Cannabinoid Receptor Studies
During all of this research, it was noted that the psychoactive effects of cannabinoids were closely linked to their chemical structure. Scientists also noted that THC’s sheer potency rivaled other compounds that were agonists for unique receptor systems. Both of these facts inclined researchers to believe that there were receptors that specificity related to the compounds in cannabis.
It took until the 1980s for substantial developments to be made in the search for cannabinoid receptors. Allyn Howlett’s laboratory at St Louis University provided the first valid evidence for these receptors existing. This team attached the radioactive compound tritium to the synthetic cannabinoid CP55940 allowing them to track it to specific receptor hubs in the rat brain. In 1991, the rat CB1 receptors were found by Tom Bonner’s team at NIH, an agency of the US department of health. In the same year, the human CB1 receptors were discovered in Brussels. To the surprise of many researchers, a second cannabinoid receptor, called CB2, was cloned in a Cambridge laboratory by Sean Munro soon after.
CB1 receptors are located mostly in the central and peripheral nervous system. They play a pivotal role in neurotransmitter release and pain suppression, among other activities. CB2 receptors are primarily attributed to immune cells, although they can be found elsewhere. These CB2 sites assist with the modulation of substances that are used by the immune system and also moving cells within this network.
Endogenous Cannabinoid Research
As these receptors began to be discovered, it posed the question about possible endogenous compounds that modulated the activity of these sites. In 1992, Bill Devane was working closely with Raphael Mechoulam (the scientist who discovered the structure of CBD/THC) when he isolated a promising ligand from a pig brain. This ligand was sent for further testing, where it displayed the ability to interact with CB1 receptors, and produced many inhibitor effects that matched CB1 activity.
This substance was named arachidonoyl ethanolamide, and became known as anandamide (AEA). The word “Ananda” meaning bliss, comes from Sanskrit, the priestly language of India. Several active ligands influence the cannabinoid network, but the most studied of them are AEA and 2-arachidonoyl glycerol (2-AG).
A Closer Look At CBD History
In truth, we only scratched the surface by mentioning a few pivotal moments in cannabis science, but it is our hope that this gives you a better understanding of cannabinoids and their history. Now, let’s turn the focus back towards modern CBD history. Dr. Mechoulam carefully examined CBD’s therapeutic potential in the 1980s. His team discovered that patients receiving 300mg of CBD daily, either stopped having seizures or experienced a significant reduction in their frequency.
This information was available for quite some time, but it took many years for it to be accepted. Only when legalization began to spread around the United States, was cannabidiol extensively studied for its medical applications. Now, CBD has been reviewed for its potential to assist with neuroprotection, pain alleviation, epilepsy, inflammation, and more.
It took a few, now historical events, before CBD was taken seriously. In previous articles, we have discussed how the medical cannabis revolution in the UK began with heart-breaking stories of children suffering from chronic seizures. A similar situation occurred in the US several years before, which created a heightened sense of awareness around CBD’s potential.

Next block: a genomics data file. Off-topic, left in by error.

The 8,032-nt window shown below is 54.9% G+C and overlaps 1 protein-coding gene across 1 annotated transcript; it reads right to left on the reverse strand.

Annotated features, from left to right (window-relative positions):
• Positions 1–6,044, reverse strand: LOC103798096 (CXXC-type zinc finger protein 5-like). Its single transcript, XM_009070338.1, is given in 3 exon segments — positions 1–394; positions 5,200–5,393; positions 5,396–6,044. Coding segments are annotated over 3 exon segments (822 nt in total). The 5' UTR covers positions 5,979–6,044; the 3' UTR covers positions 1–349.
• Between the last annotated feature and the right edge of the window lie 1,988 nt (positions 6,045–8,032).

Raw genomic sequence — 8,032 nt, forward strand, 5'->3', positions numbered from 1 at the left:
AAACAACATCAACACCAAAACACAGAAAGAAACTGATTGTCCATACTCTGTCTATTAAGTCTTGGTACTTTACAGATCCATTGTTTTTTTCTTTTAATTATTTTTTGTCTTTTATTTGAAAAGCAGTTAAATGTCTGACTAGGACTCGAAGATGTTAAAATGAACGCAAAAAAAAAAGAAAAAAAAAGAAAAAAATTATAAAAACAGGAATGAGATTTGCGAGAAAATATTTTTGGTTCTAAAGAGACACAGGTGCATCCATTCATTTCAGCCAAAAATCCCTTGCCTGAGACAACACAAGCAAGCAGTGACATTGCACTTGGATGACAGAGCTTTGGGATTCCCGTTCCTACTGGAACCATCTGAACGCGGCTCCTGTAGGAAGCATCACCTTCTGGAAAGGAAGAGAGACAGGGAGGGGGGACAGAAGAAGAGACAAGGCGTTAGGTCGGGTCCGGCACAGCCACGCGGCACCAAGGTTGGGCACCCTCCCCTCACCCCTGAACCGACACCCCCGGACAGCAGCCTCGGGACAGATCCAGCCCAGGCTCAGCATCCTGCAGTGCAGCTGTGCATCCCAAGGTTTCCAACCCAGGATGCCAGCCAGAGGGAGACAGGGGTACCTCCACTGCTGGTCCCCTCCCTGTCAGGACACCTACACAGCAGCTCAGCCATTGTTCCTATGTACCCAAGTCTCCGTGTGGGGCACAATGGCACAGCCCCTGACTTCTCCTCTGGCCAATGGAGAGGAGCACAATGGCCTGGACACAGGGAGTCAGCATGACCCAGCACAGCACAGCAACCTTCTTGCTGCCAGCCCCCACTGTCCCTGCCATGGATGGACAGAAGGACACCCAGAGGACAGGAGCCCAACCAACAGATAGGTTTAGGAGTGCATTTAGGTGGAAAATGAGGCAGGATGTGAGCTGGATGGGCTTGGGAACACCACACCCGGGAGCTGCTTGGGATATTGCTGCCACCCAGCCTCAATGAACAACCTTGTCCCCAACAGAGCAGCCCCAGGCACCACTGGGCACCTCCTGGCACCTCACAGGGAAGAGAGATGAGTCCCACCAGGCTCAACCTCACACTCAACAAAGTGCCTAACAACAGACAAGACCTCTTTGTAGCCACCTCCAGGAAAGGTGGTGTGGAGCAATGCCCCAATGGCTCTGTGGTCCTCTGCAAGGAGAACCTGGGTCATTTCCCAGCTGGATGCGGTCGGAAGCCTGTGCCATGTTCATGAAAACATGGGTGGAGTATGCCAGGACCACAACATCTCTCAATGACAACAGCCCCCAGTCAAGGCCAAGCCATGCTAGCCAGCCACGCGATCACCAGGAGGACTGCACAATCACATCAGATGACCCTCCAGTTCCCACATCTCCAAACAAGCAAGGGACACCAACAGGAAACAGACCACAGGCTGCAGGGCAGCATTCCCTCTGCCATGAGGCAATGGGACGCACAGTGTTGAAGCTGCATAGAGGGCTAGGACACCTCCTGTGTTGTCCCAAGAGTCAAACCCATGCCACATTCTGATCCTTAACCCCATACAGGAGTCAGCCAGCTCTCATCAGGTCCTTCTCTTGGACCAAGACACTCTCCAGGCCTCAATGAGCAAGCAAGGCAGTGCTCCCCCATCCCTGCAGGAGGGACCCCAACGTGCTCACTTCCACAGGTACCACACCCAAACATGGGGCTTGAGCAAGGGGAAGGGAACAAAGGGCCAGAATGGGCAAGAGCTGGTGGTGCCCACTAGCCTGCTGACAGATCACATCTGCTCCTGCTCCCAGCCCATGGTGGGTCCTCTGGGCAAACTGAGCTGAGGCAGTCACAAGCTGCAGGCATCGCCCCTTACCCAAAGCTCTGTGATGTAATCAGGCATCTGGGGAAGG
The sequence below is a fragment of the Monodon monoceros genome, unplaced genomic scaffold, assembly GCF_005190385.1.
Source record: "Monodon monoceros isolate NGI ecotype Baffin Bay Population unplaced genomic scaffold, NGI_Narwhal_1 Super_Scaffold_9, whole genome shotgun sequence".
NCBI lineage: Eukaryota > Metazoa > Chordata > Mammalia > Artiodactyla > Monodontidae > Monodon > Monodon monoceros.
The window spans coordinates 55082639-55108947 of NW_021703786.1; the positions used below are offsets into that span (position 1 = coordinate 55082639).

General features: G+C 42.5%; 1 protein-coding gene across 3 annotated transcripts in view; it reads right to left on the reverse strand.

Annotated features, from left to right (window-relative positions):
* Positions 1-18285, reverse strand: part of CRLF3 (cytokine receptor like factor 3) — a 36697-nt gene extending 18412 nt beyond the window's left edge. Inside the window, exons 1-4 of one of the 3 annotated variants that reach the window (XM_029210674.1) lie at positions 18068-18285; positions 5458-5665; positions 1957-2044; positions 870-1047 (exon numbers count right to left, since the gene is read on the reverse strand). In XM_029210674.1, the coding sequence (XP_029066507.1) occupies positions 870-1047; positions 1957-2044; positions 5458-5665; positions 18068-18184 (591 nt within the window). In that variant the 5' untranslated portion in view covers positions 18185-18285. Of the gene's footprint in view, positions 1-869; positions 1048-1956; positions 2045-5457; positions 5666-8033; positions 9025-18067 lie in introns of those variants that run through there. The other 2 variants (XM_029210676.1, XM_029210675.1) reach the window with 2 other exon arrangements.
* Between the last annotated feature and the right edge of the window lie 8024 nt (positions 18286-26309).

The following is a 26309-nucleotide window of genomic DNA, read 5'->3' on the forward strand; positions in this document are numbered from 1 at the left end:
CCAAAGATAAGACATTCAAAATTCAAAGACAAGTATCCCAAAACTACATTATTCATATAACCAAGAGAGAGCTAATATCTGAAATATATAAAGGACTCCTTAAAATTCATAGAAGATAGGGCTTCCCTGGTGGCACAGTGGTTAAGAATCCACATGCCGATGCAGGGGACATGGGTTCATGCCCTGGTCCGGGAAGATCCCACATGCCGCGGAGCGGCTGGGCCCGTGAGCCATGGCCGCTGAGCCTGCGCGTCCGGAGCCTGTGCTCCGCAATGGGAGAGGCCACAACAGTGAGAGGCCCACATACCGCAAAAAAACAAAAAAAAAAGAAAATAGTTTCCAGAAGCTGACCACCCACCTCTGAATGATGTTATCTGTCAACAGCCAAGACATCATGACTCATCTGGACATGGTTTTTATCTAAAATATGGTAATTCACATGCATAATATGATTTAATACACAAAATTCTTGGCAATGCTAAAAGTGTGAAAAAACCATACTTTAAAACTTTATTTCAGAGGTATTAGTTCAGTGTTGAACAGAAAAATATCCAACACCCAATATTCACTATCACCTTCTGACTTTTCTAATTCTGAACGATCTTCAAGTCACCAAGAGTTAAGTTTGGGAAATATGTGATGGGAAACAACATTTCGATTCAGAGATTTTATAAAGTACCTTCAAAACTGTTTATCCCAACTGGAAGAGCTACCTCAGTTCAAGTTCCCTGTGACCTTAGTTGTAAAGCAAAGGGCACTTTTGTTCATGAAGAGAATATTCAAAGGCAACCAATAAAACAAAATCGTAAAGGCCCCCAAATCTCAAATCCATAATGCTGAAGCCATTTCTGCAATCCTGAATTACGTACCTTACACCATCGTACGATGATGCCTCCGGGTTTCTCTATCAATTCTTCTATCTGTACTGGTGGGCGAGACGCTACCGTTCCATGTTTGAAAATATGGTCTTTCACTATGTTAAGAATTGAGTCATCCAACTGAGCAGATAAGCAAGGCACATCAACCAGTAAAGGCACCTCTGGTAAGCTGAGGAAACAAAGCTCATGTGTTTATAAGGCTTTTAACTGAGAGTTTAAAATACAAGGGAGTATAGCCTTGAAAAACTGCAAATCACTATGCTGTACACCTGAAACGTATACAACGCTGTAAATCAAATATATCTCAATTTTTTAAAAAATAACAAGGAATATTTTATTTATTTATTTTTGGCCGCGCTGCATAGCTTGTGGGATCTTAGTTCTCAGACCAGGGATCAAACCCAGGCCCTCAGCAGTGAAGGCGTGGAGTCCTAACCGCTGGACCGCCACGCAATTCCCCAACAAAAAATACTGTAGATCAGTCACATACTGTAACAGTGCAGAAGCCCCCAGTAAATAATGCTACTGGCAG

A young girl named Charlotte in the United States was diagnosed with a rare form of epilepsy. She had her first seizure at three months old. When she reached the age of four, Charlotte was unable to eat, talk, or walk. Charlotte was plagued with seizures, experiencing up to 300 per week. Her parents turned to cannabis when she was five, and a broad-spectrum CBD oil was able to reduce her seizures to three per month. This success story created worldwide acclaim for the high CBD strain known as Charlotte’s Web.
Through suffering, perseverance, and meticulous study, cannabinoid medicine has made its way back from the depths of prohibition. Now, the worldwide CBD industry is predicted to reach a value of €19.9 billion by 2022. That’s a lot of supply and demand, but it is understandable. The popularity of CBD is backed by scientific findings, as well as endless customer testimonial reports and support.
The UN’s World Health Organization has made several statements in favor of cannabidiol legalization, going as far as to state that CBD should be able to be sold freely so long as it contains inactive levels of the psychoactive compound THC. The World Health Organization has also suggested that Cannabis’ drug scheduling should be reduced, to allow for more medical and research.
The cannabis movement has made significant steps forward despite prohibition. From a research perspective, we now understand more about this precious plant then at any point in human history. Currently, CBD can be sold freely in many parts of the world, including the UK.
CBD wouldn’t be as popular without its vital properties, and we guarantee you won’t want to miss out on the many CBD oil benefits. Head on over to our shop, read up about our products, and choose the delivery method that suits you best. You won’t be disappointed by our premium cannabidiol products.
Pertwee, R. G. (2009). Cannabinoid pharmacology: the first 66 years. British Journal of Pharmacology, 147(S1). doi: 10.1038/sj.bjp.0706406